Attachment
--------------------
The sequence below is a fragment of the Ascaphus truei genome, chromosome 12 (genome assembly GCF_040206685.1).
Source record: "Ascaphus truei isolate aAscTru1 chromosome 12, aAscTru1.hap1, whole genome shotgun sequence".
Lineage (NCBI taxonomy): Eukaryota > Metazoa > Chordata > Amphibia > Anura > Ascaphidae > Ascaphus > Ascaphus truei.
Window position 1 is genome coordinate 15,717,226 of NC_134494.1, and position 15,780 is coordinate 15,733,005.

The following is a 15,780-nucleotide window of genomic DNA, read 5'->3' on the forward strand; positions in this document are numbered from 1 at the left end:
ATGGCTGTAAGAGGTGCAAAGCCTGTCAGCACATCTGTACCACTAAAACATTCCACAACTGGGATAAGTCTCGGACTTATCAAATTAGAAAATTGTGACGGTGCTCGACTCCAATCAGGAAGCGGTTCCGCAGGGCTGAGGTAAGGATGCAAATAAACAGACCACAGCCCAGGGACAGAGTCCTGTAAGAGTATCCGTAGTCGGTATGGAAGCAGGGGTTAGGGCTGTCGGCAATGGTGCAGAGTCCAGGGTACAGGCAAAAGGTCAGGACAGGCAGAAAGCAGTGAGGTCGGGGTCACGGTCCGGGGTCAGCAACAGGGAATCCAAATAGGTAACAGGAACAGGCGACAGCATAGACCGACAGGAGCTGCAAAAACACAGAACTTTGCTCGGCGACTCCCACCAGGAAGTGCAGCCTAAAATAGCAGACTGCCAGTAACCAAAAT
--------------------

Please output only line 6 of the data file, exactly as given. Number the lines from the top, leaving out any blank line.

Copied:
ATGGCTGTAAGAGGTGCAAAGCCTGTCAGCACATCTGTACCACTAAAACATTCCACAACTGGGATAAGTCTCGGACTTATCAAATTAGAAAATTGTGACGGTGCTCGACTCCAATCAGGAAGCGGTTCCGCAGGGCTGAGGTAAGGATGCAAATAAACAGACCACAGCCCAGGGACAGAGTCCTGTAAGAGTATCCGTAGTCGGTATGGAAGCAGGGGTTAGGGCTGTCGGCAATGGTGCAGAGTCCAGGGTACAGGCAAAAGGTCAGGACAGGCAGAAAGCAGTGAGGTCGGGGTCACGGTCCGGGGTCAGCAACAGGGAATCCAAATAGGTAACAGGAACAGGCGACAGCATAGACCGACAGGAGCTGCAAAAACACAGAACTTTGCTCGGCGACTCCCACCAGGAAGTGCAGCCTAAAATAGCAGACTGCCAGTAACCAAAAT